This post from an atrial fibrillation support group:
“I had an ablation at Johns Hopkins this past week and am very upset at the outcome. I haven’t had any [afib] symptoms but experienced severe shortness of breath. After xrays and tests it was discovered that the phrenic nerve was damaged and I now have parylasis of the right diaphragm. I have a continuous dry cough and such SOB I can’t lay down to sleep. I can’t even sniffle.
“I’m told if it doesn’t resolve in 24-48 hrs [which it didn’t] that it may take 3 months to a year to recover and that is not guaranteed.. I’m very dissappointed and confused. I’m also on amiodarone and worry about lung involvement with a weakened respiratory system. I was released after 4 days and an appointment for 3 months from now. I don’t know where to start to figure out what I need to do now to make this better.”
That’s what happens when you get clipped at a teaching hospital—the bum’s rush. This was supposed to be a safe and minimally invasive outpatient sort of procedure, and here you are at home after an unexpected 4 day stay at the hospital; wounded, scared and confused, with more questions than answers and hardly able to breath.
The person who caused this situation is Dr. Hugh Grosvenor Calkins, who is, according to the victim of this story, the best doctor at the best facility in the land. That is what they would have you believe, and that is what most of us do believe. People want to believe it, and once you’ve put your life into the doc’s hands, you have got to believe it.
As for the complication, Dr. Calkins has reassured you that he himself did the procedure and that it was a very rare thing that happened in your case, so rare that he didn’t think it worth mentioning. And actually, when you think about it, it’s sort of your fault because your anatomy is different than everyone else’s. Your atrium is smaller than a normal person’s, or the walls of your heart are thinner.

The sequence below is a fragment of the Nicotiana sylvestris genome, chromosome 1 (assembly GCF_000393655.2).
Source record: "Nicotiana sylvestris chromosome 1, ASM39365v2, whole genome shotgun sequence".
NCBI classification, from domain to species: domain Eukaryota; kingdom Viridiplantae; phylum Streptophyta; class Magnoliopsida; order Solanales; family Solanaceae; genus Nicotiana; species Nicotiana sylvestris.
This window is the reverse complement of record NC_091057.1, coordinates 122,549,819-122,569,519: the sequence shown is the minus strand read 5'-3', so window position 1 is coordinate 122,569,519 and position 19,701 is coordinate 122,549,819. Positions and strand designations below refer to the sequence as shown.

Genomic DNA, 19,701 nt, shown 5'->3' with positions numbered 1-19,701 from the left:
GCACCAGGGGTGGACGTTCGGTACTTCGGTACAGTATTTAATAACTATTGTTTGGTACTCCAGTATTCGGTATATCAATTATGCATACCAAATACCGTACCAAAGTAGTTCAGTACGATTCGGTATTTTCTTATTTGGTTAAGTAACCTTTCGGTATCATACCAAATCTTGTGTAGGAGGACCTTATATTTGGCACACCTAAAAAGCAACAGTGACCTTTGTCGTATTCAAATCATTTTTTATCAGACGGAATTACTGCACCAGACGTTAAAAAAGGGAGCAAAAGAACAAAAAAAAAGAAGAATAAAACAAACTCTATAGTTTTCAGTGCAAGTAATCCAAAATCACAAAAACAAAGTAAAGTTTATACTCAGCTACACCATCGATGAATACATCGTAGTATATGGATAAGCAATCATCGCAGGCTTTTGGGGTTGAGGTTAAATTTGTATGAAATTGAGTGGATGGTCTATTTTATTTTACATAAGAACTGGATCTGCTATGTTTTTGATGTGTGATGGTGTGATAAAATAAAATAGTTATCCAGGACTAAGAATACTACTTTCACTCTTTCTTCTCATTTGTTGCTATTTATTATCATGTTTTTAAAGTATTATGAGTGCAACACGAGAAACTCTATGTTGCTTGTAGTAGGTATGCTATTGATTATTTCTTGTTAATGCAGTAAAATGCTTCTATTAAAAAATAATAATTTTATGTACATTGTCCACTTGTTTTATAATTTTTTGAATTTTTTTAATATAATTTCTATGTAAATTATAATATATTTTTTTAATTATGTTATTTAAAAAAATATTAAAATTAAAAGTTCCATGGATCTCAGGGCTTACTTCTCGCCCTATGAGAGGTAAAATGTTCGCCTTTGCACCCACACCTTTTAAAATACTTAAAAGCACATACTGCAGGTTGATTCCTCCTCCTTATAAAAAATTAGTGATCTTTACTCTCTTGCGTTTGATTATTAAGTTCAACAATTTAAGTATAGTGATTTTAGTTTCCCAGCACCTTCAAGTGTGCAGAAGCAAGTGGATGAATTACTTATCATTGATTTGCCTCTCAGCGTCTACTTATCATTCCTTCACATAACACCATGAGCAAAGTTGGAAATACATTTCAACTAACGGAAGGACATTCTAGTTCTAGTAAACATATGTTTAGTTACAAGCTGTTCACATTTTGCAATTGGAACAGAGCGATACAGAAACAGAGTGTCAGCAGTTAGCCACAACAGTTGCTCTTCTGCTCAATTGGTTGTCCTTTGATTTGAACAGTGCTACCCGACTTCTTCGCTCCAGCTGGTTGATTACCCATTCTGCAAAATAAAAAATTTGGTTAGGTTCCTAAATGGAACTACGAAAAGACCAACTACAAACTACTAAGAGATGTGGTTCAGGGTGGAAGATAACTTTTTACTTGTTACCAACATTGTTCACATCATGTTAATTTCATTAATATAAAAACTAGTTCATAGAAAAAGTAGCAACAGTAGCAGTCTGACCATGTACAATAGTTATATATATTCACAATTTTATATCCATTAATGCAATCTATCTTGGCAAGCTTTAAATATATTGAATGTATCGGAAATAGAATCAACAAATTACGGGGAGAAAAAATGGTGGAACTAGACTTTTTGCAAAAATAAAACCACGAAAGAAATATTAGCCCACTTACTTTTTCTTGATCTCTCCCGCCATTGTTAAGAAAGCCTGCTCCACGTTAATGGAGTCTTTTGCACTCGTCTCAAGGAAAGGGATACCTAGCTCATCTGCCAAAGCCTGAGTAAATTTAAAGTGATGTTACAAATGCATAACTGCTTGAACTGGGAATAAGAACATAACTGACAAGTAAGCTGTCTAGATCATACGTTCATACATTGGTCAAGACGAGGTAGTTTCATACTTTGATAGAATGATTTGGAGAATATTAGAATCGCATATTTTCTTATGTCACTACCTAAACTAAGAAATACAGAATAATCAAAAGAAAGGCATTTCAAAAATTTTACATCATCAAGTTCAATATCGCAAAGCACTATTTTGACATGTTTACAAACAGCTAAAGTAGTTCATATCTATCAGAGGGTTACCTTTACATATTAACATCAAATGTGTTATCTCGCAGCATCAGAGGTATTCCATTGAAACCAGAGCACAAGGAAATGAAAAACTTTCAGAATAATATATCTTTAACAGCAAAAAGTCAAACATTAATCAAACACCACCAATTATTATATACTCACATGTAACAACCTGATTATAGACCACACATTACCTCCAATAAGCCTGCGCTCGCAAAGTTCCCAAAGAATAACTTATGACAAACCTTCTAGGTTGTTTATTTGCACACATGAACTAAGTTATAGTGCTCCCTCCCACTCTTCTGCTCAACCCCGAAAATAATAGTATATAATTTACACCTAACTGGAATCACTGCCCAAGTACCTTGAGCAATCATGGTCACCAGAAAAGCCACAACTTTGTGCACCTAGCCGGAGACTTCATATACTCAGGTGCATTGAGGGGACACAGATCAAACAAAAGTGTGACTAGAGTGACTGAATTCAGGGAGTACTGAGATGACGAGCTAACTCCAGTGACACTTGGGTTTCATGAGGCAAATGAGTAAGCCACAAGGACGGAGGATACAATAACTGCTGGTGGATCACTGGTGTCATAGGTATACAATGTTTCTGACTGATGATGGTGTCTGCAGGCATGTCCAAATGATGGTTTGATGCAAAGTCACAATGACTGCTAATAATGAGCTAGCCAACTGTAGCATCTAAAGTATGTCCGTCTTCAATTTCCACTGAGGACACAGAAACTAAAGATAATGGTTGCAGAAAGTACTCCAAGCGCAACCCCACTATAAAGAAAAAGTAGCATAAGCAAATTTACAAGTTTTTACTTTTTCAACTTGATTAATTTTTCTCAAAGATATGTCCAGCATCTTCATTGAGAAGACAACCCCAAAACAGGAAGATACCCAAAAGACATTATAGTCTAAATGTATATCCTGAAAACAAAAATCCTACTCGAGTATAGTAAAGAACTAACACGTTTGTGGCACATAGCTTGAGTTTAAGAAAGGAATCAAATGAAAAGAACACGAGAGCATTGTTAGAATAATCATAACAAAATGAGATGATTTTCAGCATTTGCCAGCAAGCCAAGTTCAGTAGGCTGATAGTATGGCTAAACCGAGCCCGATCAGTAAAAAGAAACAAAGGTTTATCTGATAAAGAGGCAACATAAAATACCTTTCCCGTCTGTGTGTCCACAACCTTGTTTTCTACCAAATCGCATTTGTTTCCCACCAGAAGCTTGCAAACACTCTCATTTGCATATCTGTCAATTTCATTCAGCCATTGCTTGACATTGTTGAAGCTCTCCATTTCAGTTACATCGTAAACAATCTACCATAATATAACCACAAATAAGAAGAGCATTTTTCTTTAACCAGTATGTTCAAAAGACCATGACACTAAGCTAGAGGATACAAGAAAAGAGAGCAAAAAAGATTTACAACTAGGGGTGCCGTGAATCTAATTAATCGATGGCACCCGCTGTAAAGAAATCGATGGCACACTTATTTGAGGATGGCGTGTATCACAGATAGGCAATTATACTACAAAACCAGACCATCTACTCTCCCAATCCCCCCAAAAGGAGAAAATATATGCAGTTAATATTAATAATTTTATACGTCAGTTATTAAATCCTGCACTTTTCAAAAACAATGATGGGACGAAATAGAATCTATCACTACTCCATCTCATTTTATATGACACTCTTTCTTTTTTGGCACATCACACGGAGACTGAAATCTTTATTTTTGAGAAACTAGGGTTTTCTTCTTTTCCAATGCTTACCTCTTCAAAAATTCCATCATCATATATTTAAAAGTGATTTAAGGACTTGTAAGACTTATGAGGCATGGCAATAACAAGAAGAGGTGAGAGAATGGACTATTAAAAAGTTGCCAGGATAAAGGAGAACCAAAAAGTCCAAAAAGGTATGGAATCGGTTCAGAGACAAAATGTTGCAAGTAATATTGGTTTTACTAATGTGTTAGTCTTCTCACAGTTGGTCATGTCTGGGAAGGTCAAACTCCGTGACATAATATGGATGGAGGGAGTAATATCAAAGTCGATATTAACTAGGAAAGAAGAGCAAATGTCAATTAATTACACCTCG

“I was informed of many side effects but not that one. When I asked why I wasn’t informed I was told it is rare.
“Also talking to the radiologist and Drs. and looking at the ct scans and TEE results I have an abnormal heart anatomy. Things are not where they are supposed to be.
It makes you feel bad somehow, that America’s Best Hospital has deemed that you have odd body organs.
Maybe Hugh Calkins is behind in his journal reading, otherwise he would have seen that phrenic nerve injury is “a well-described complication of AF,” and he would have read about “currently available tools to avoid the complication.”
Or maybe a doctor who was training for his fellowship in electrophysiology did the job. After all, that’s what they do at a teaching hospital, and the head of the EP lab at Johns Hopkins is on record as saying that for ablation procedures at Hopkins, “the attending shows up to be there during the burn.”
What did you expect?
“I have so many questions, I do not know if you can help me or not. I was in WHC for 4 weeks. My right diaphragm is paralyzed from an afib ablation. I have been on oxygen since the procedure. I have not worked in 5 months (I have exhausted all my leave, borrowed some from friends and soon I will be back on leave without pay for the rest of my absence ~ however long that is)
I have to see a lot of doctors and take a lot of medicine and the bills just keep coming. ” http://www.dailystrength.org/home/messages/inbox/24345001/std
Hello – Does anyone have pulmonary vein stenosis from ablation procedures? If so, did you have any symptoms and what did your doctor say about the outcome. On my last (3rd ablation) they found one vein narrowed about 50%. He explained this is a result from previous ablations and if it got any worse then I could get a stent. Any information is appreciated.
Posted on 05/16/13, 02:41 pm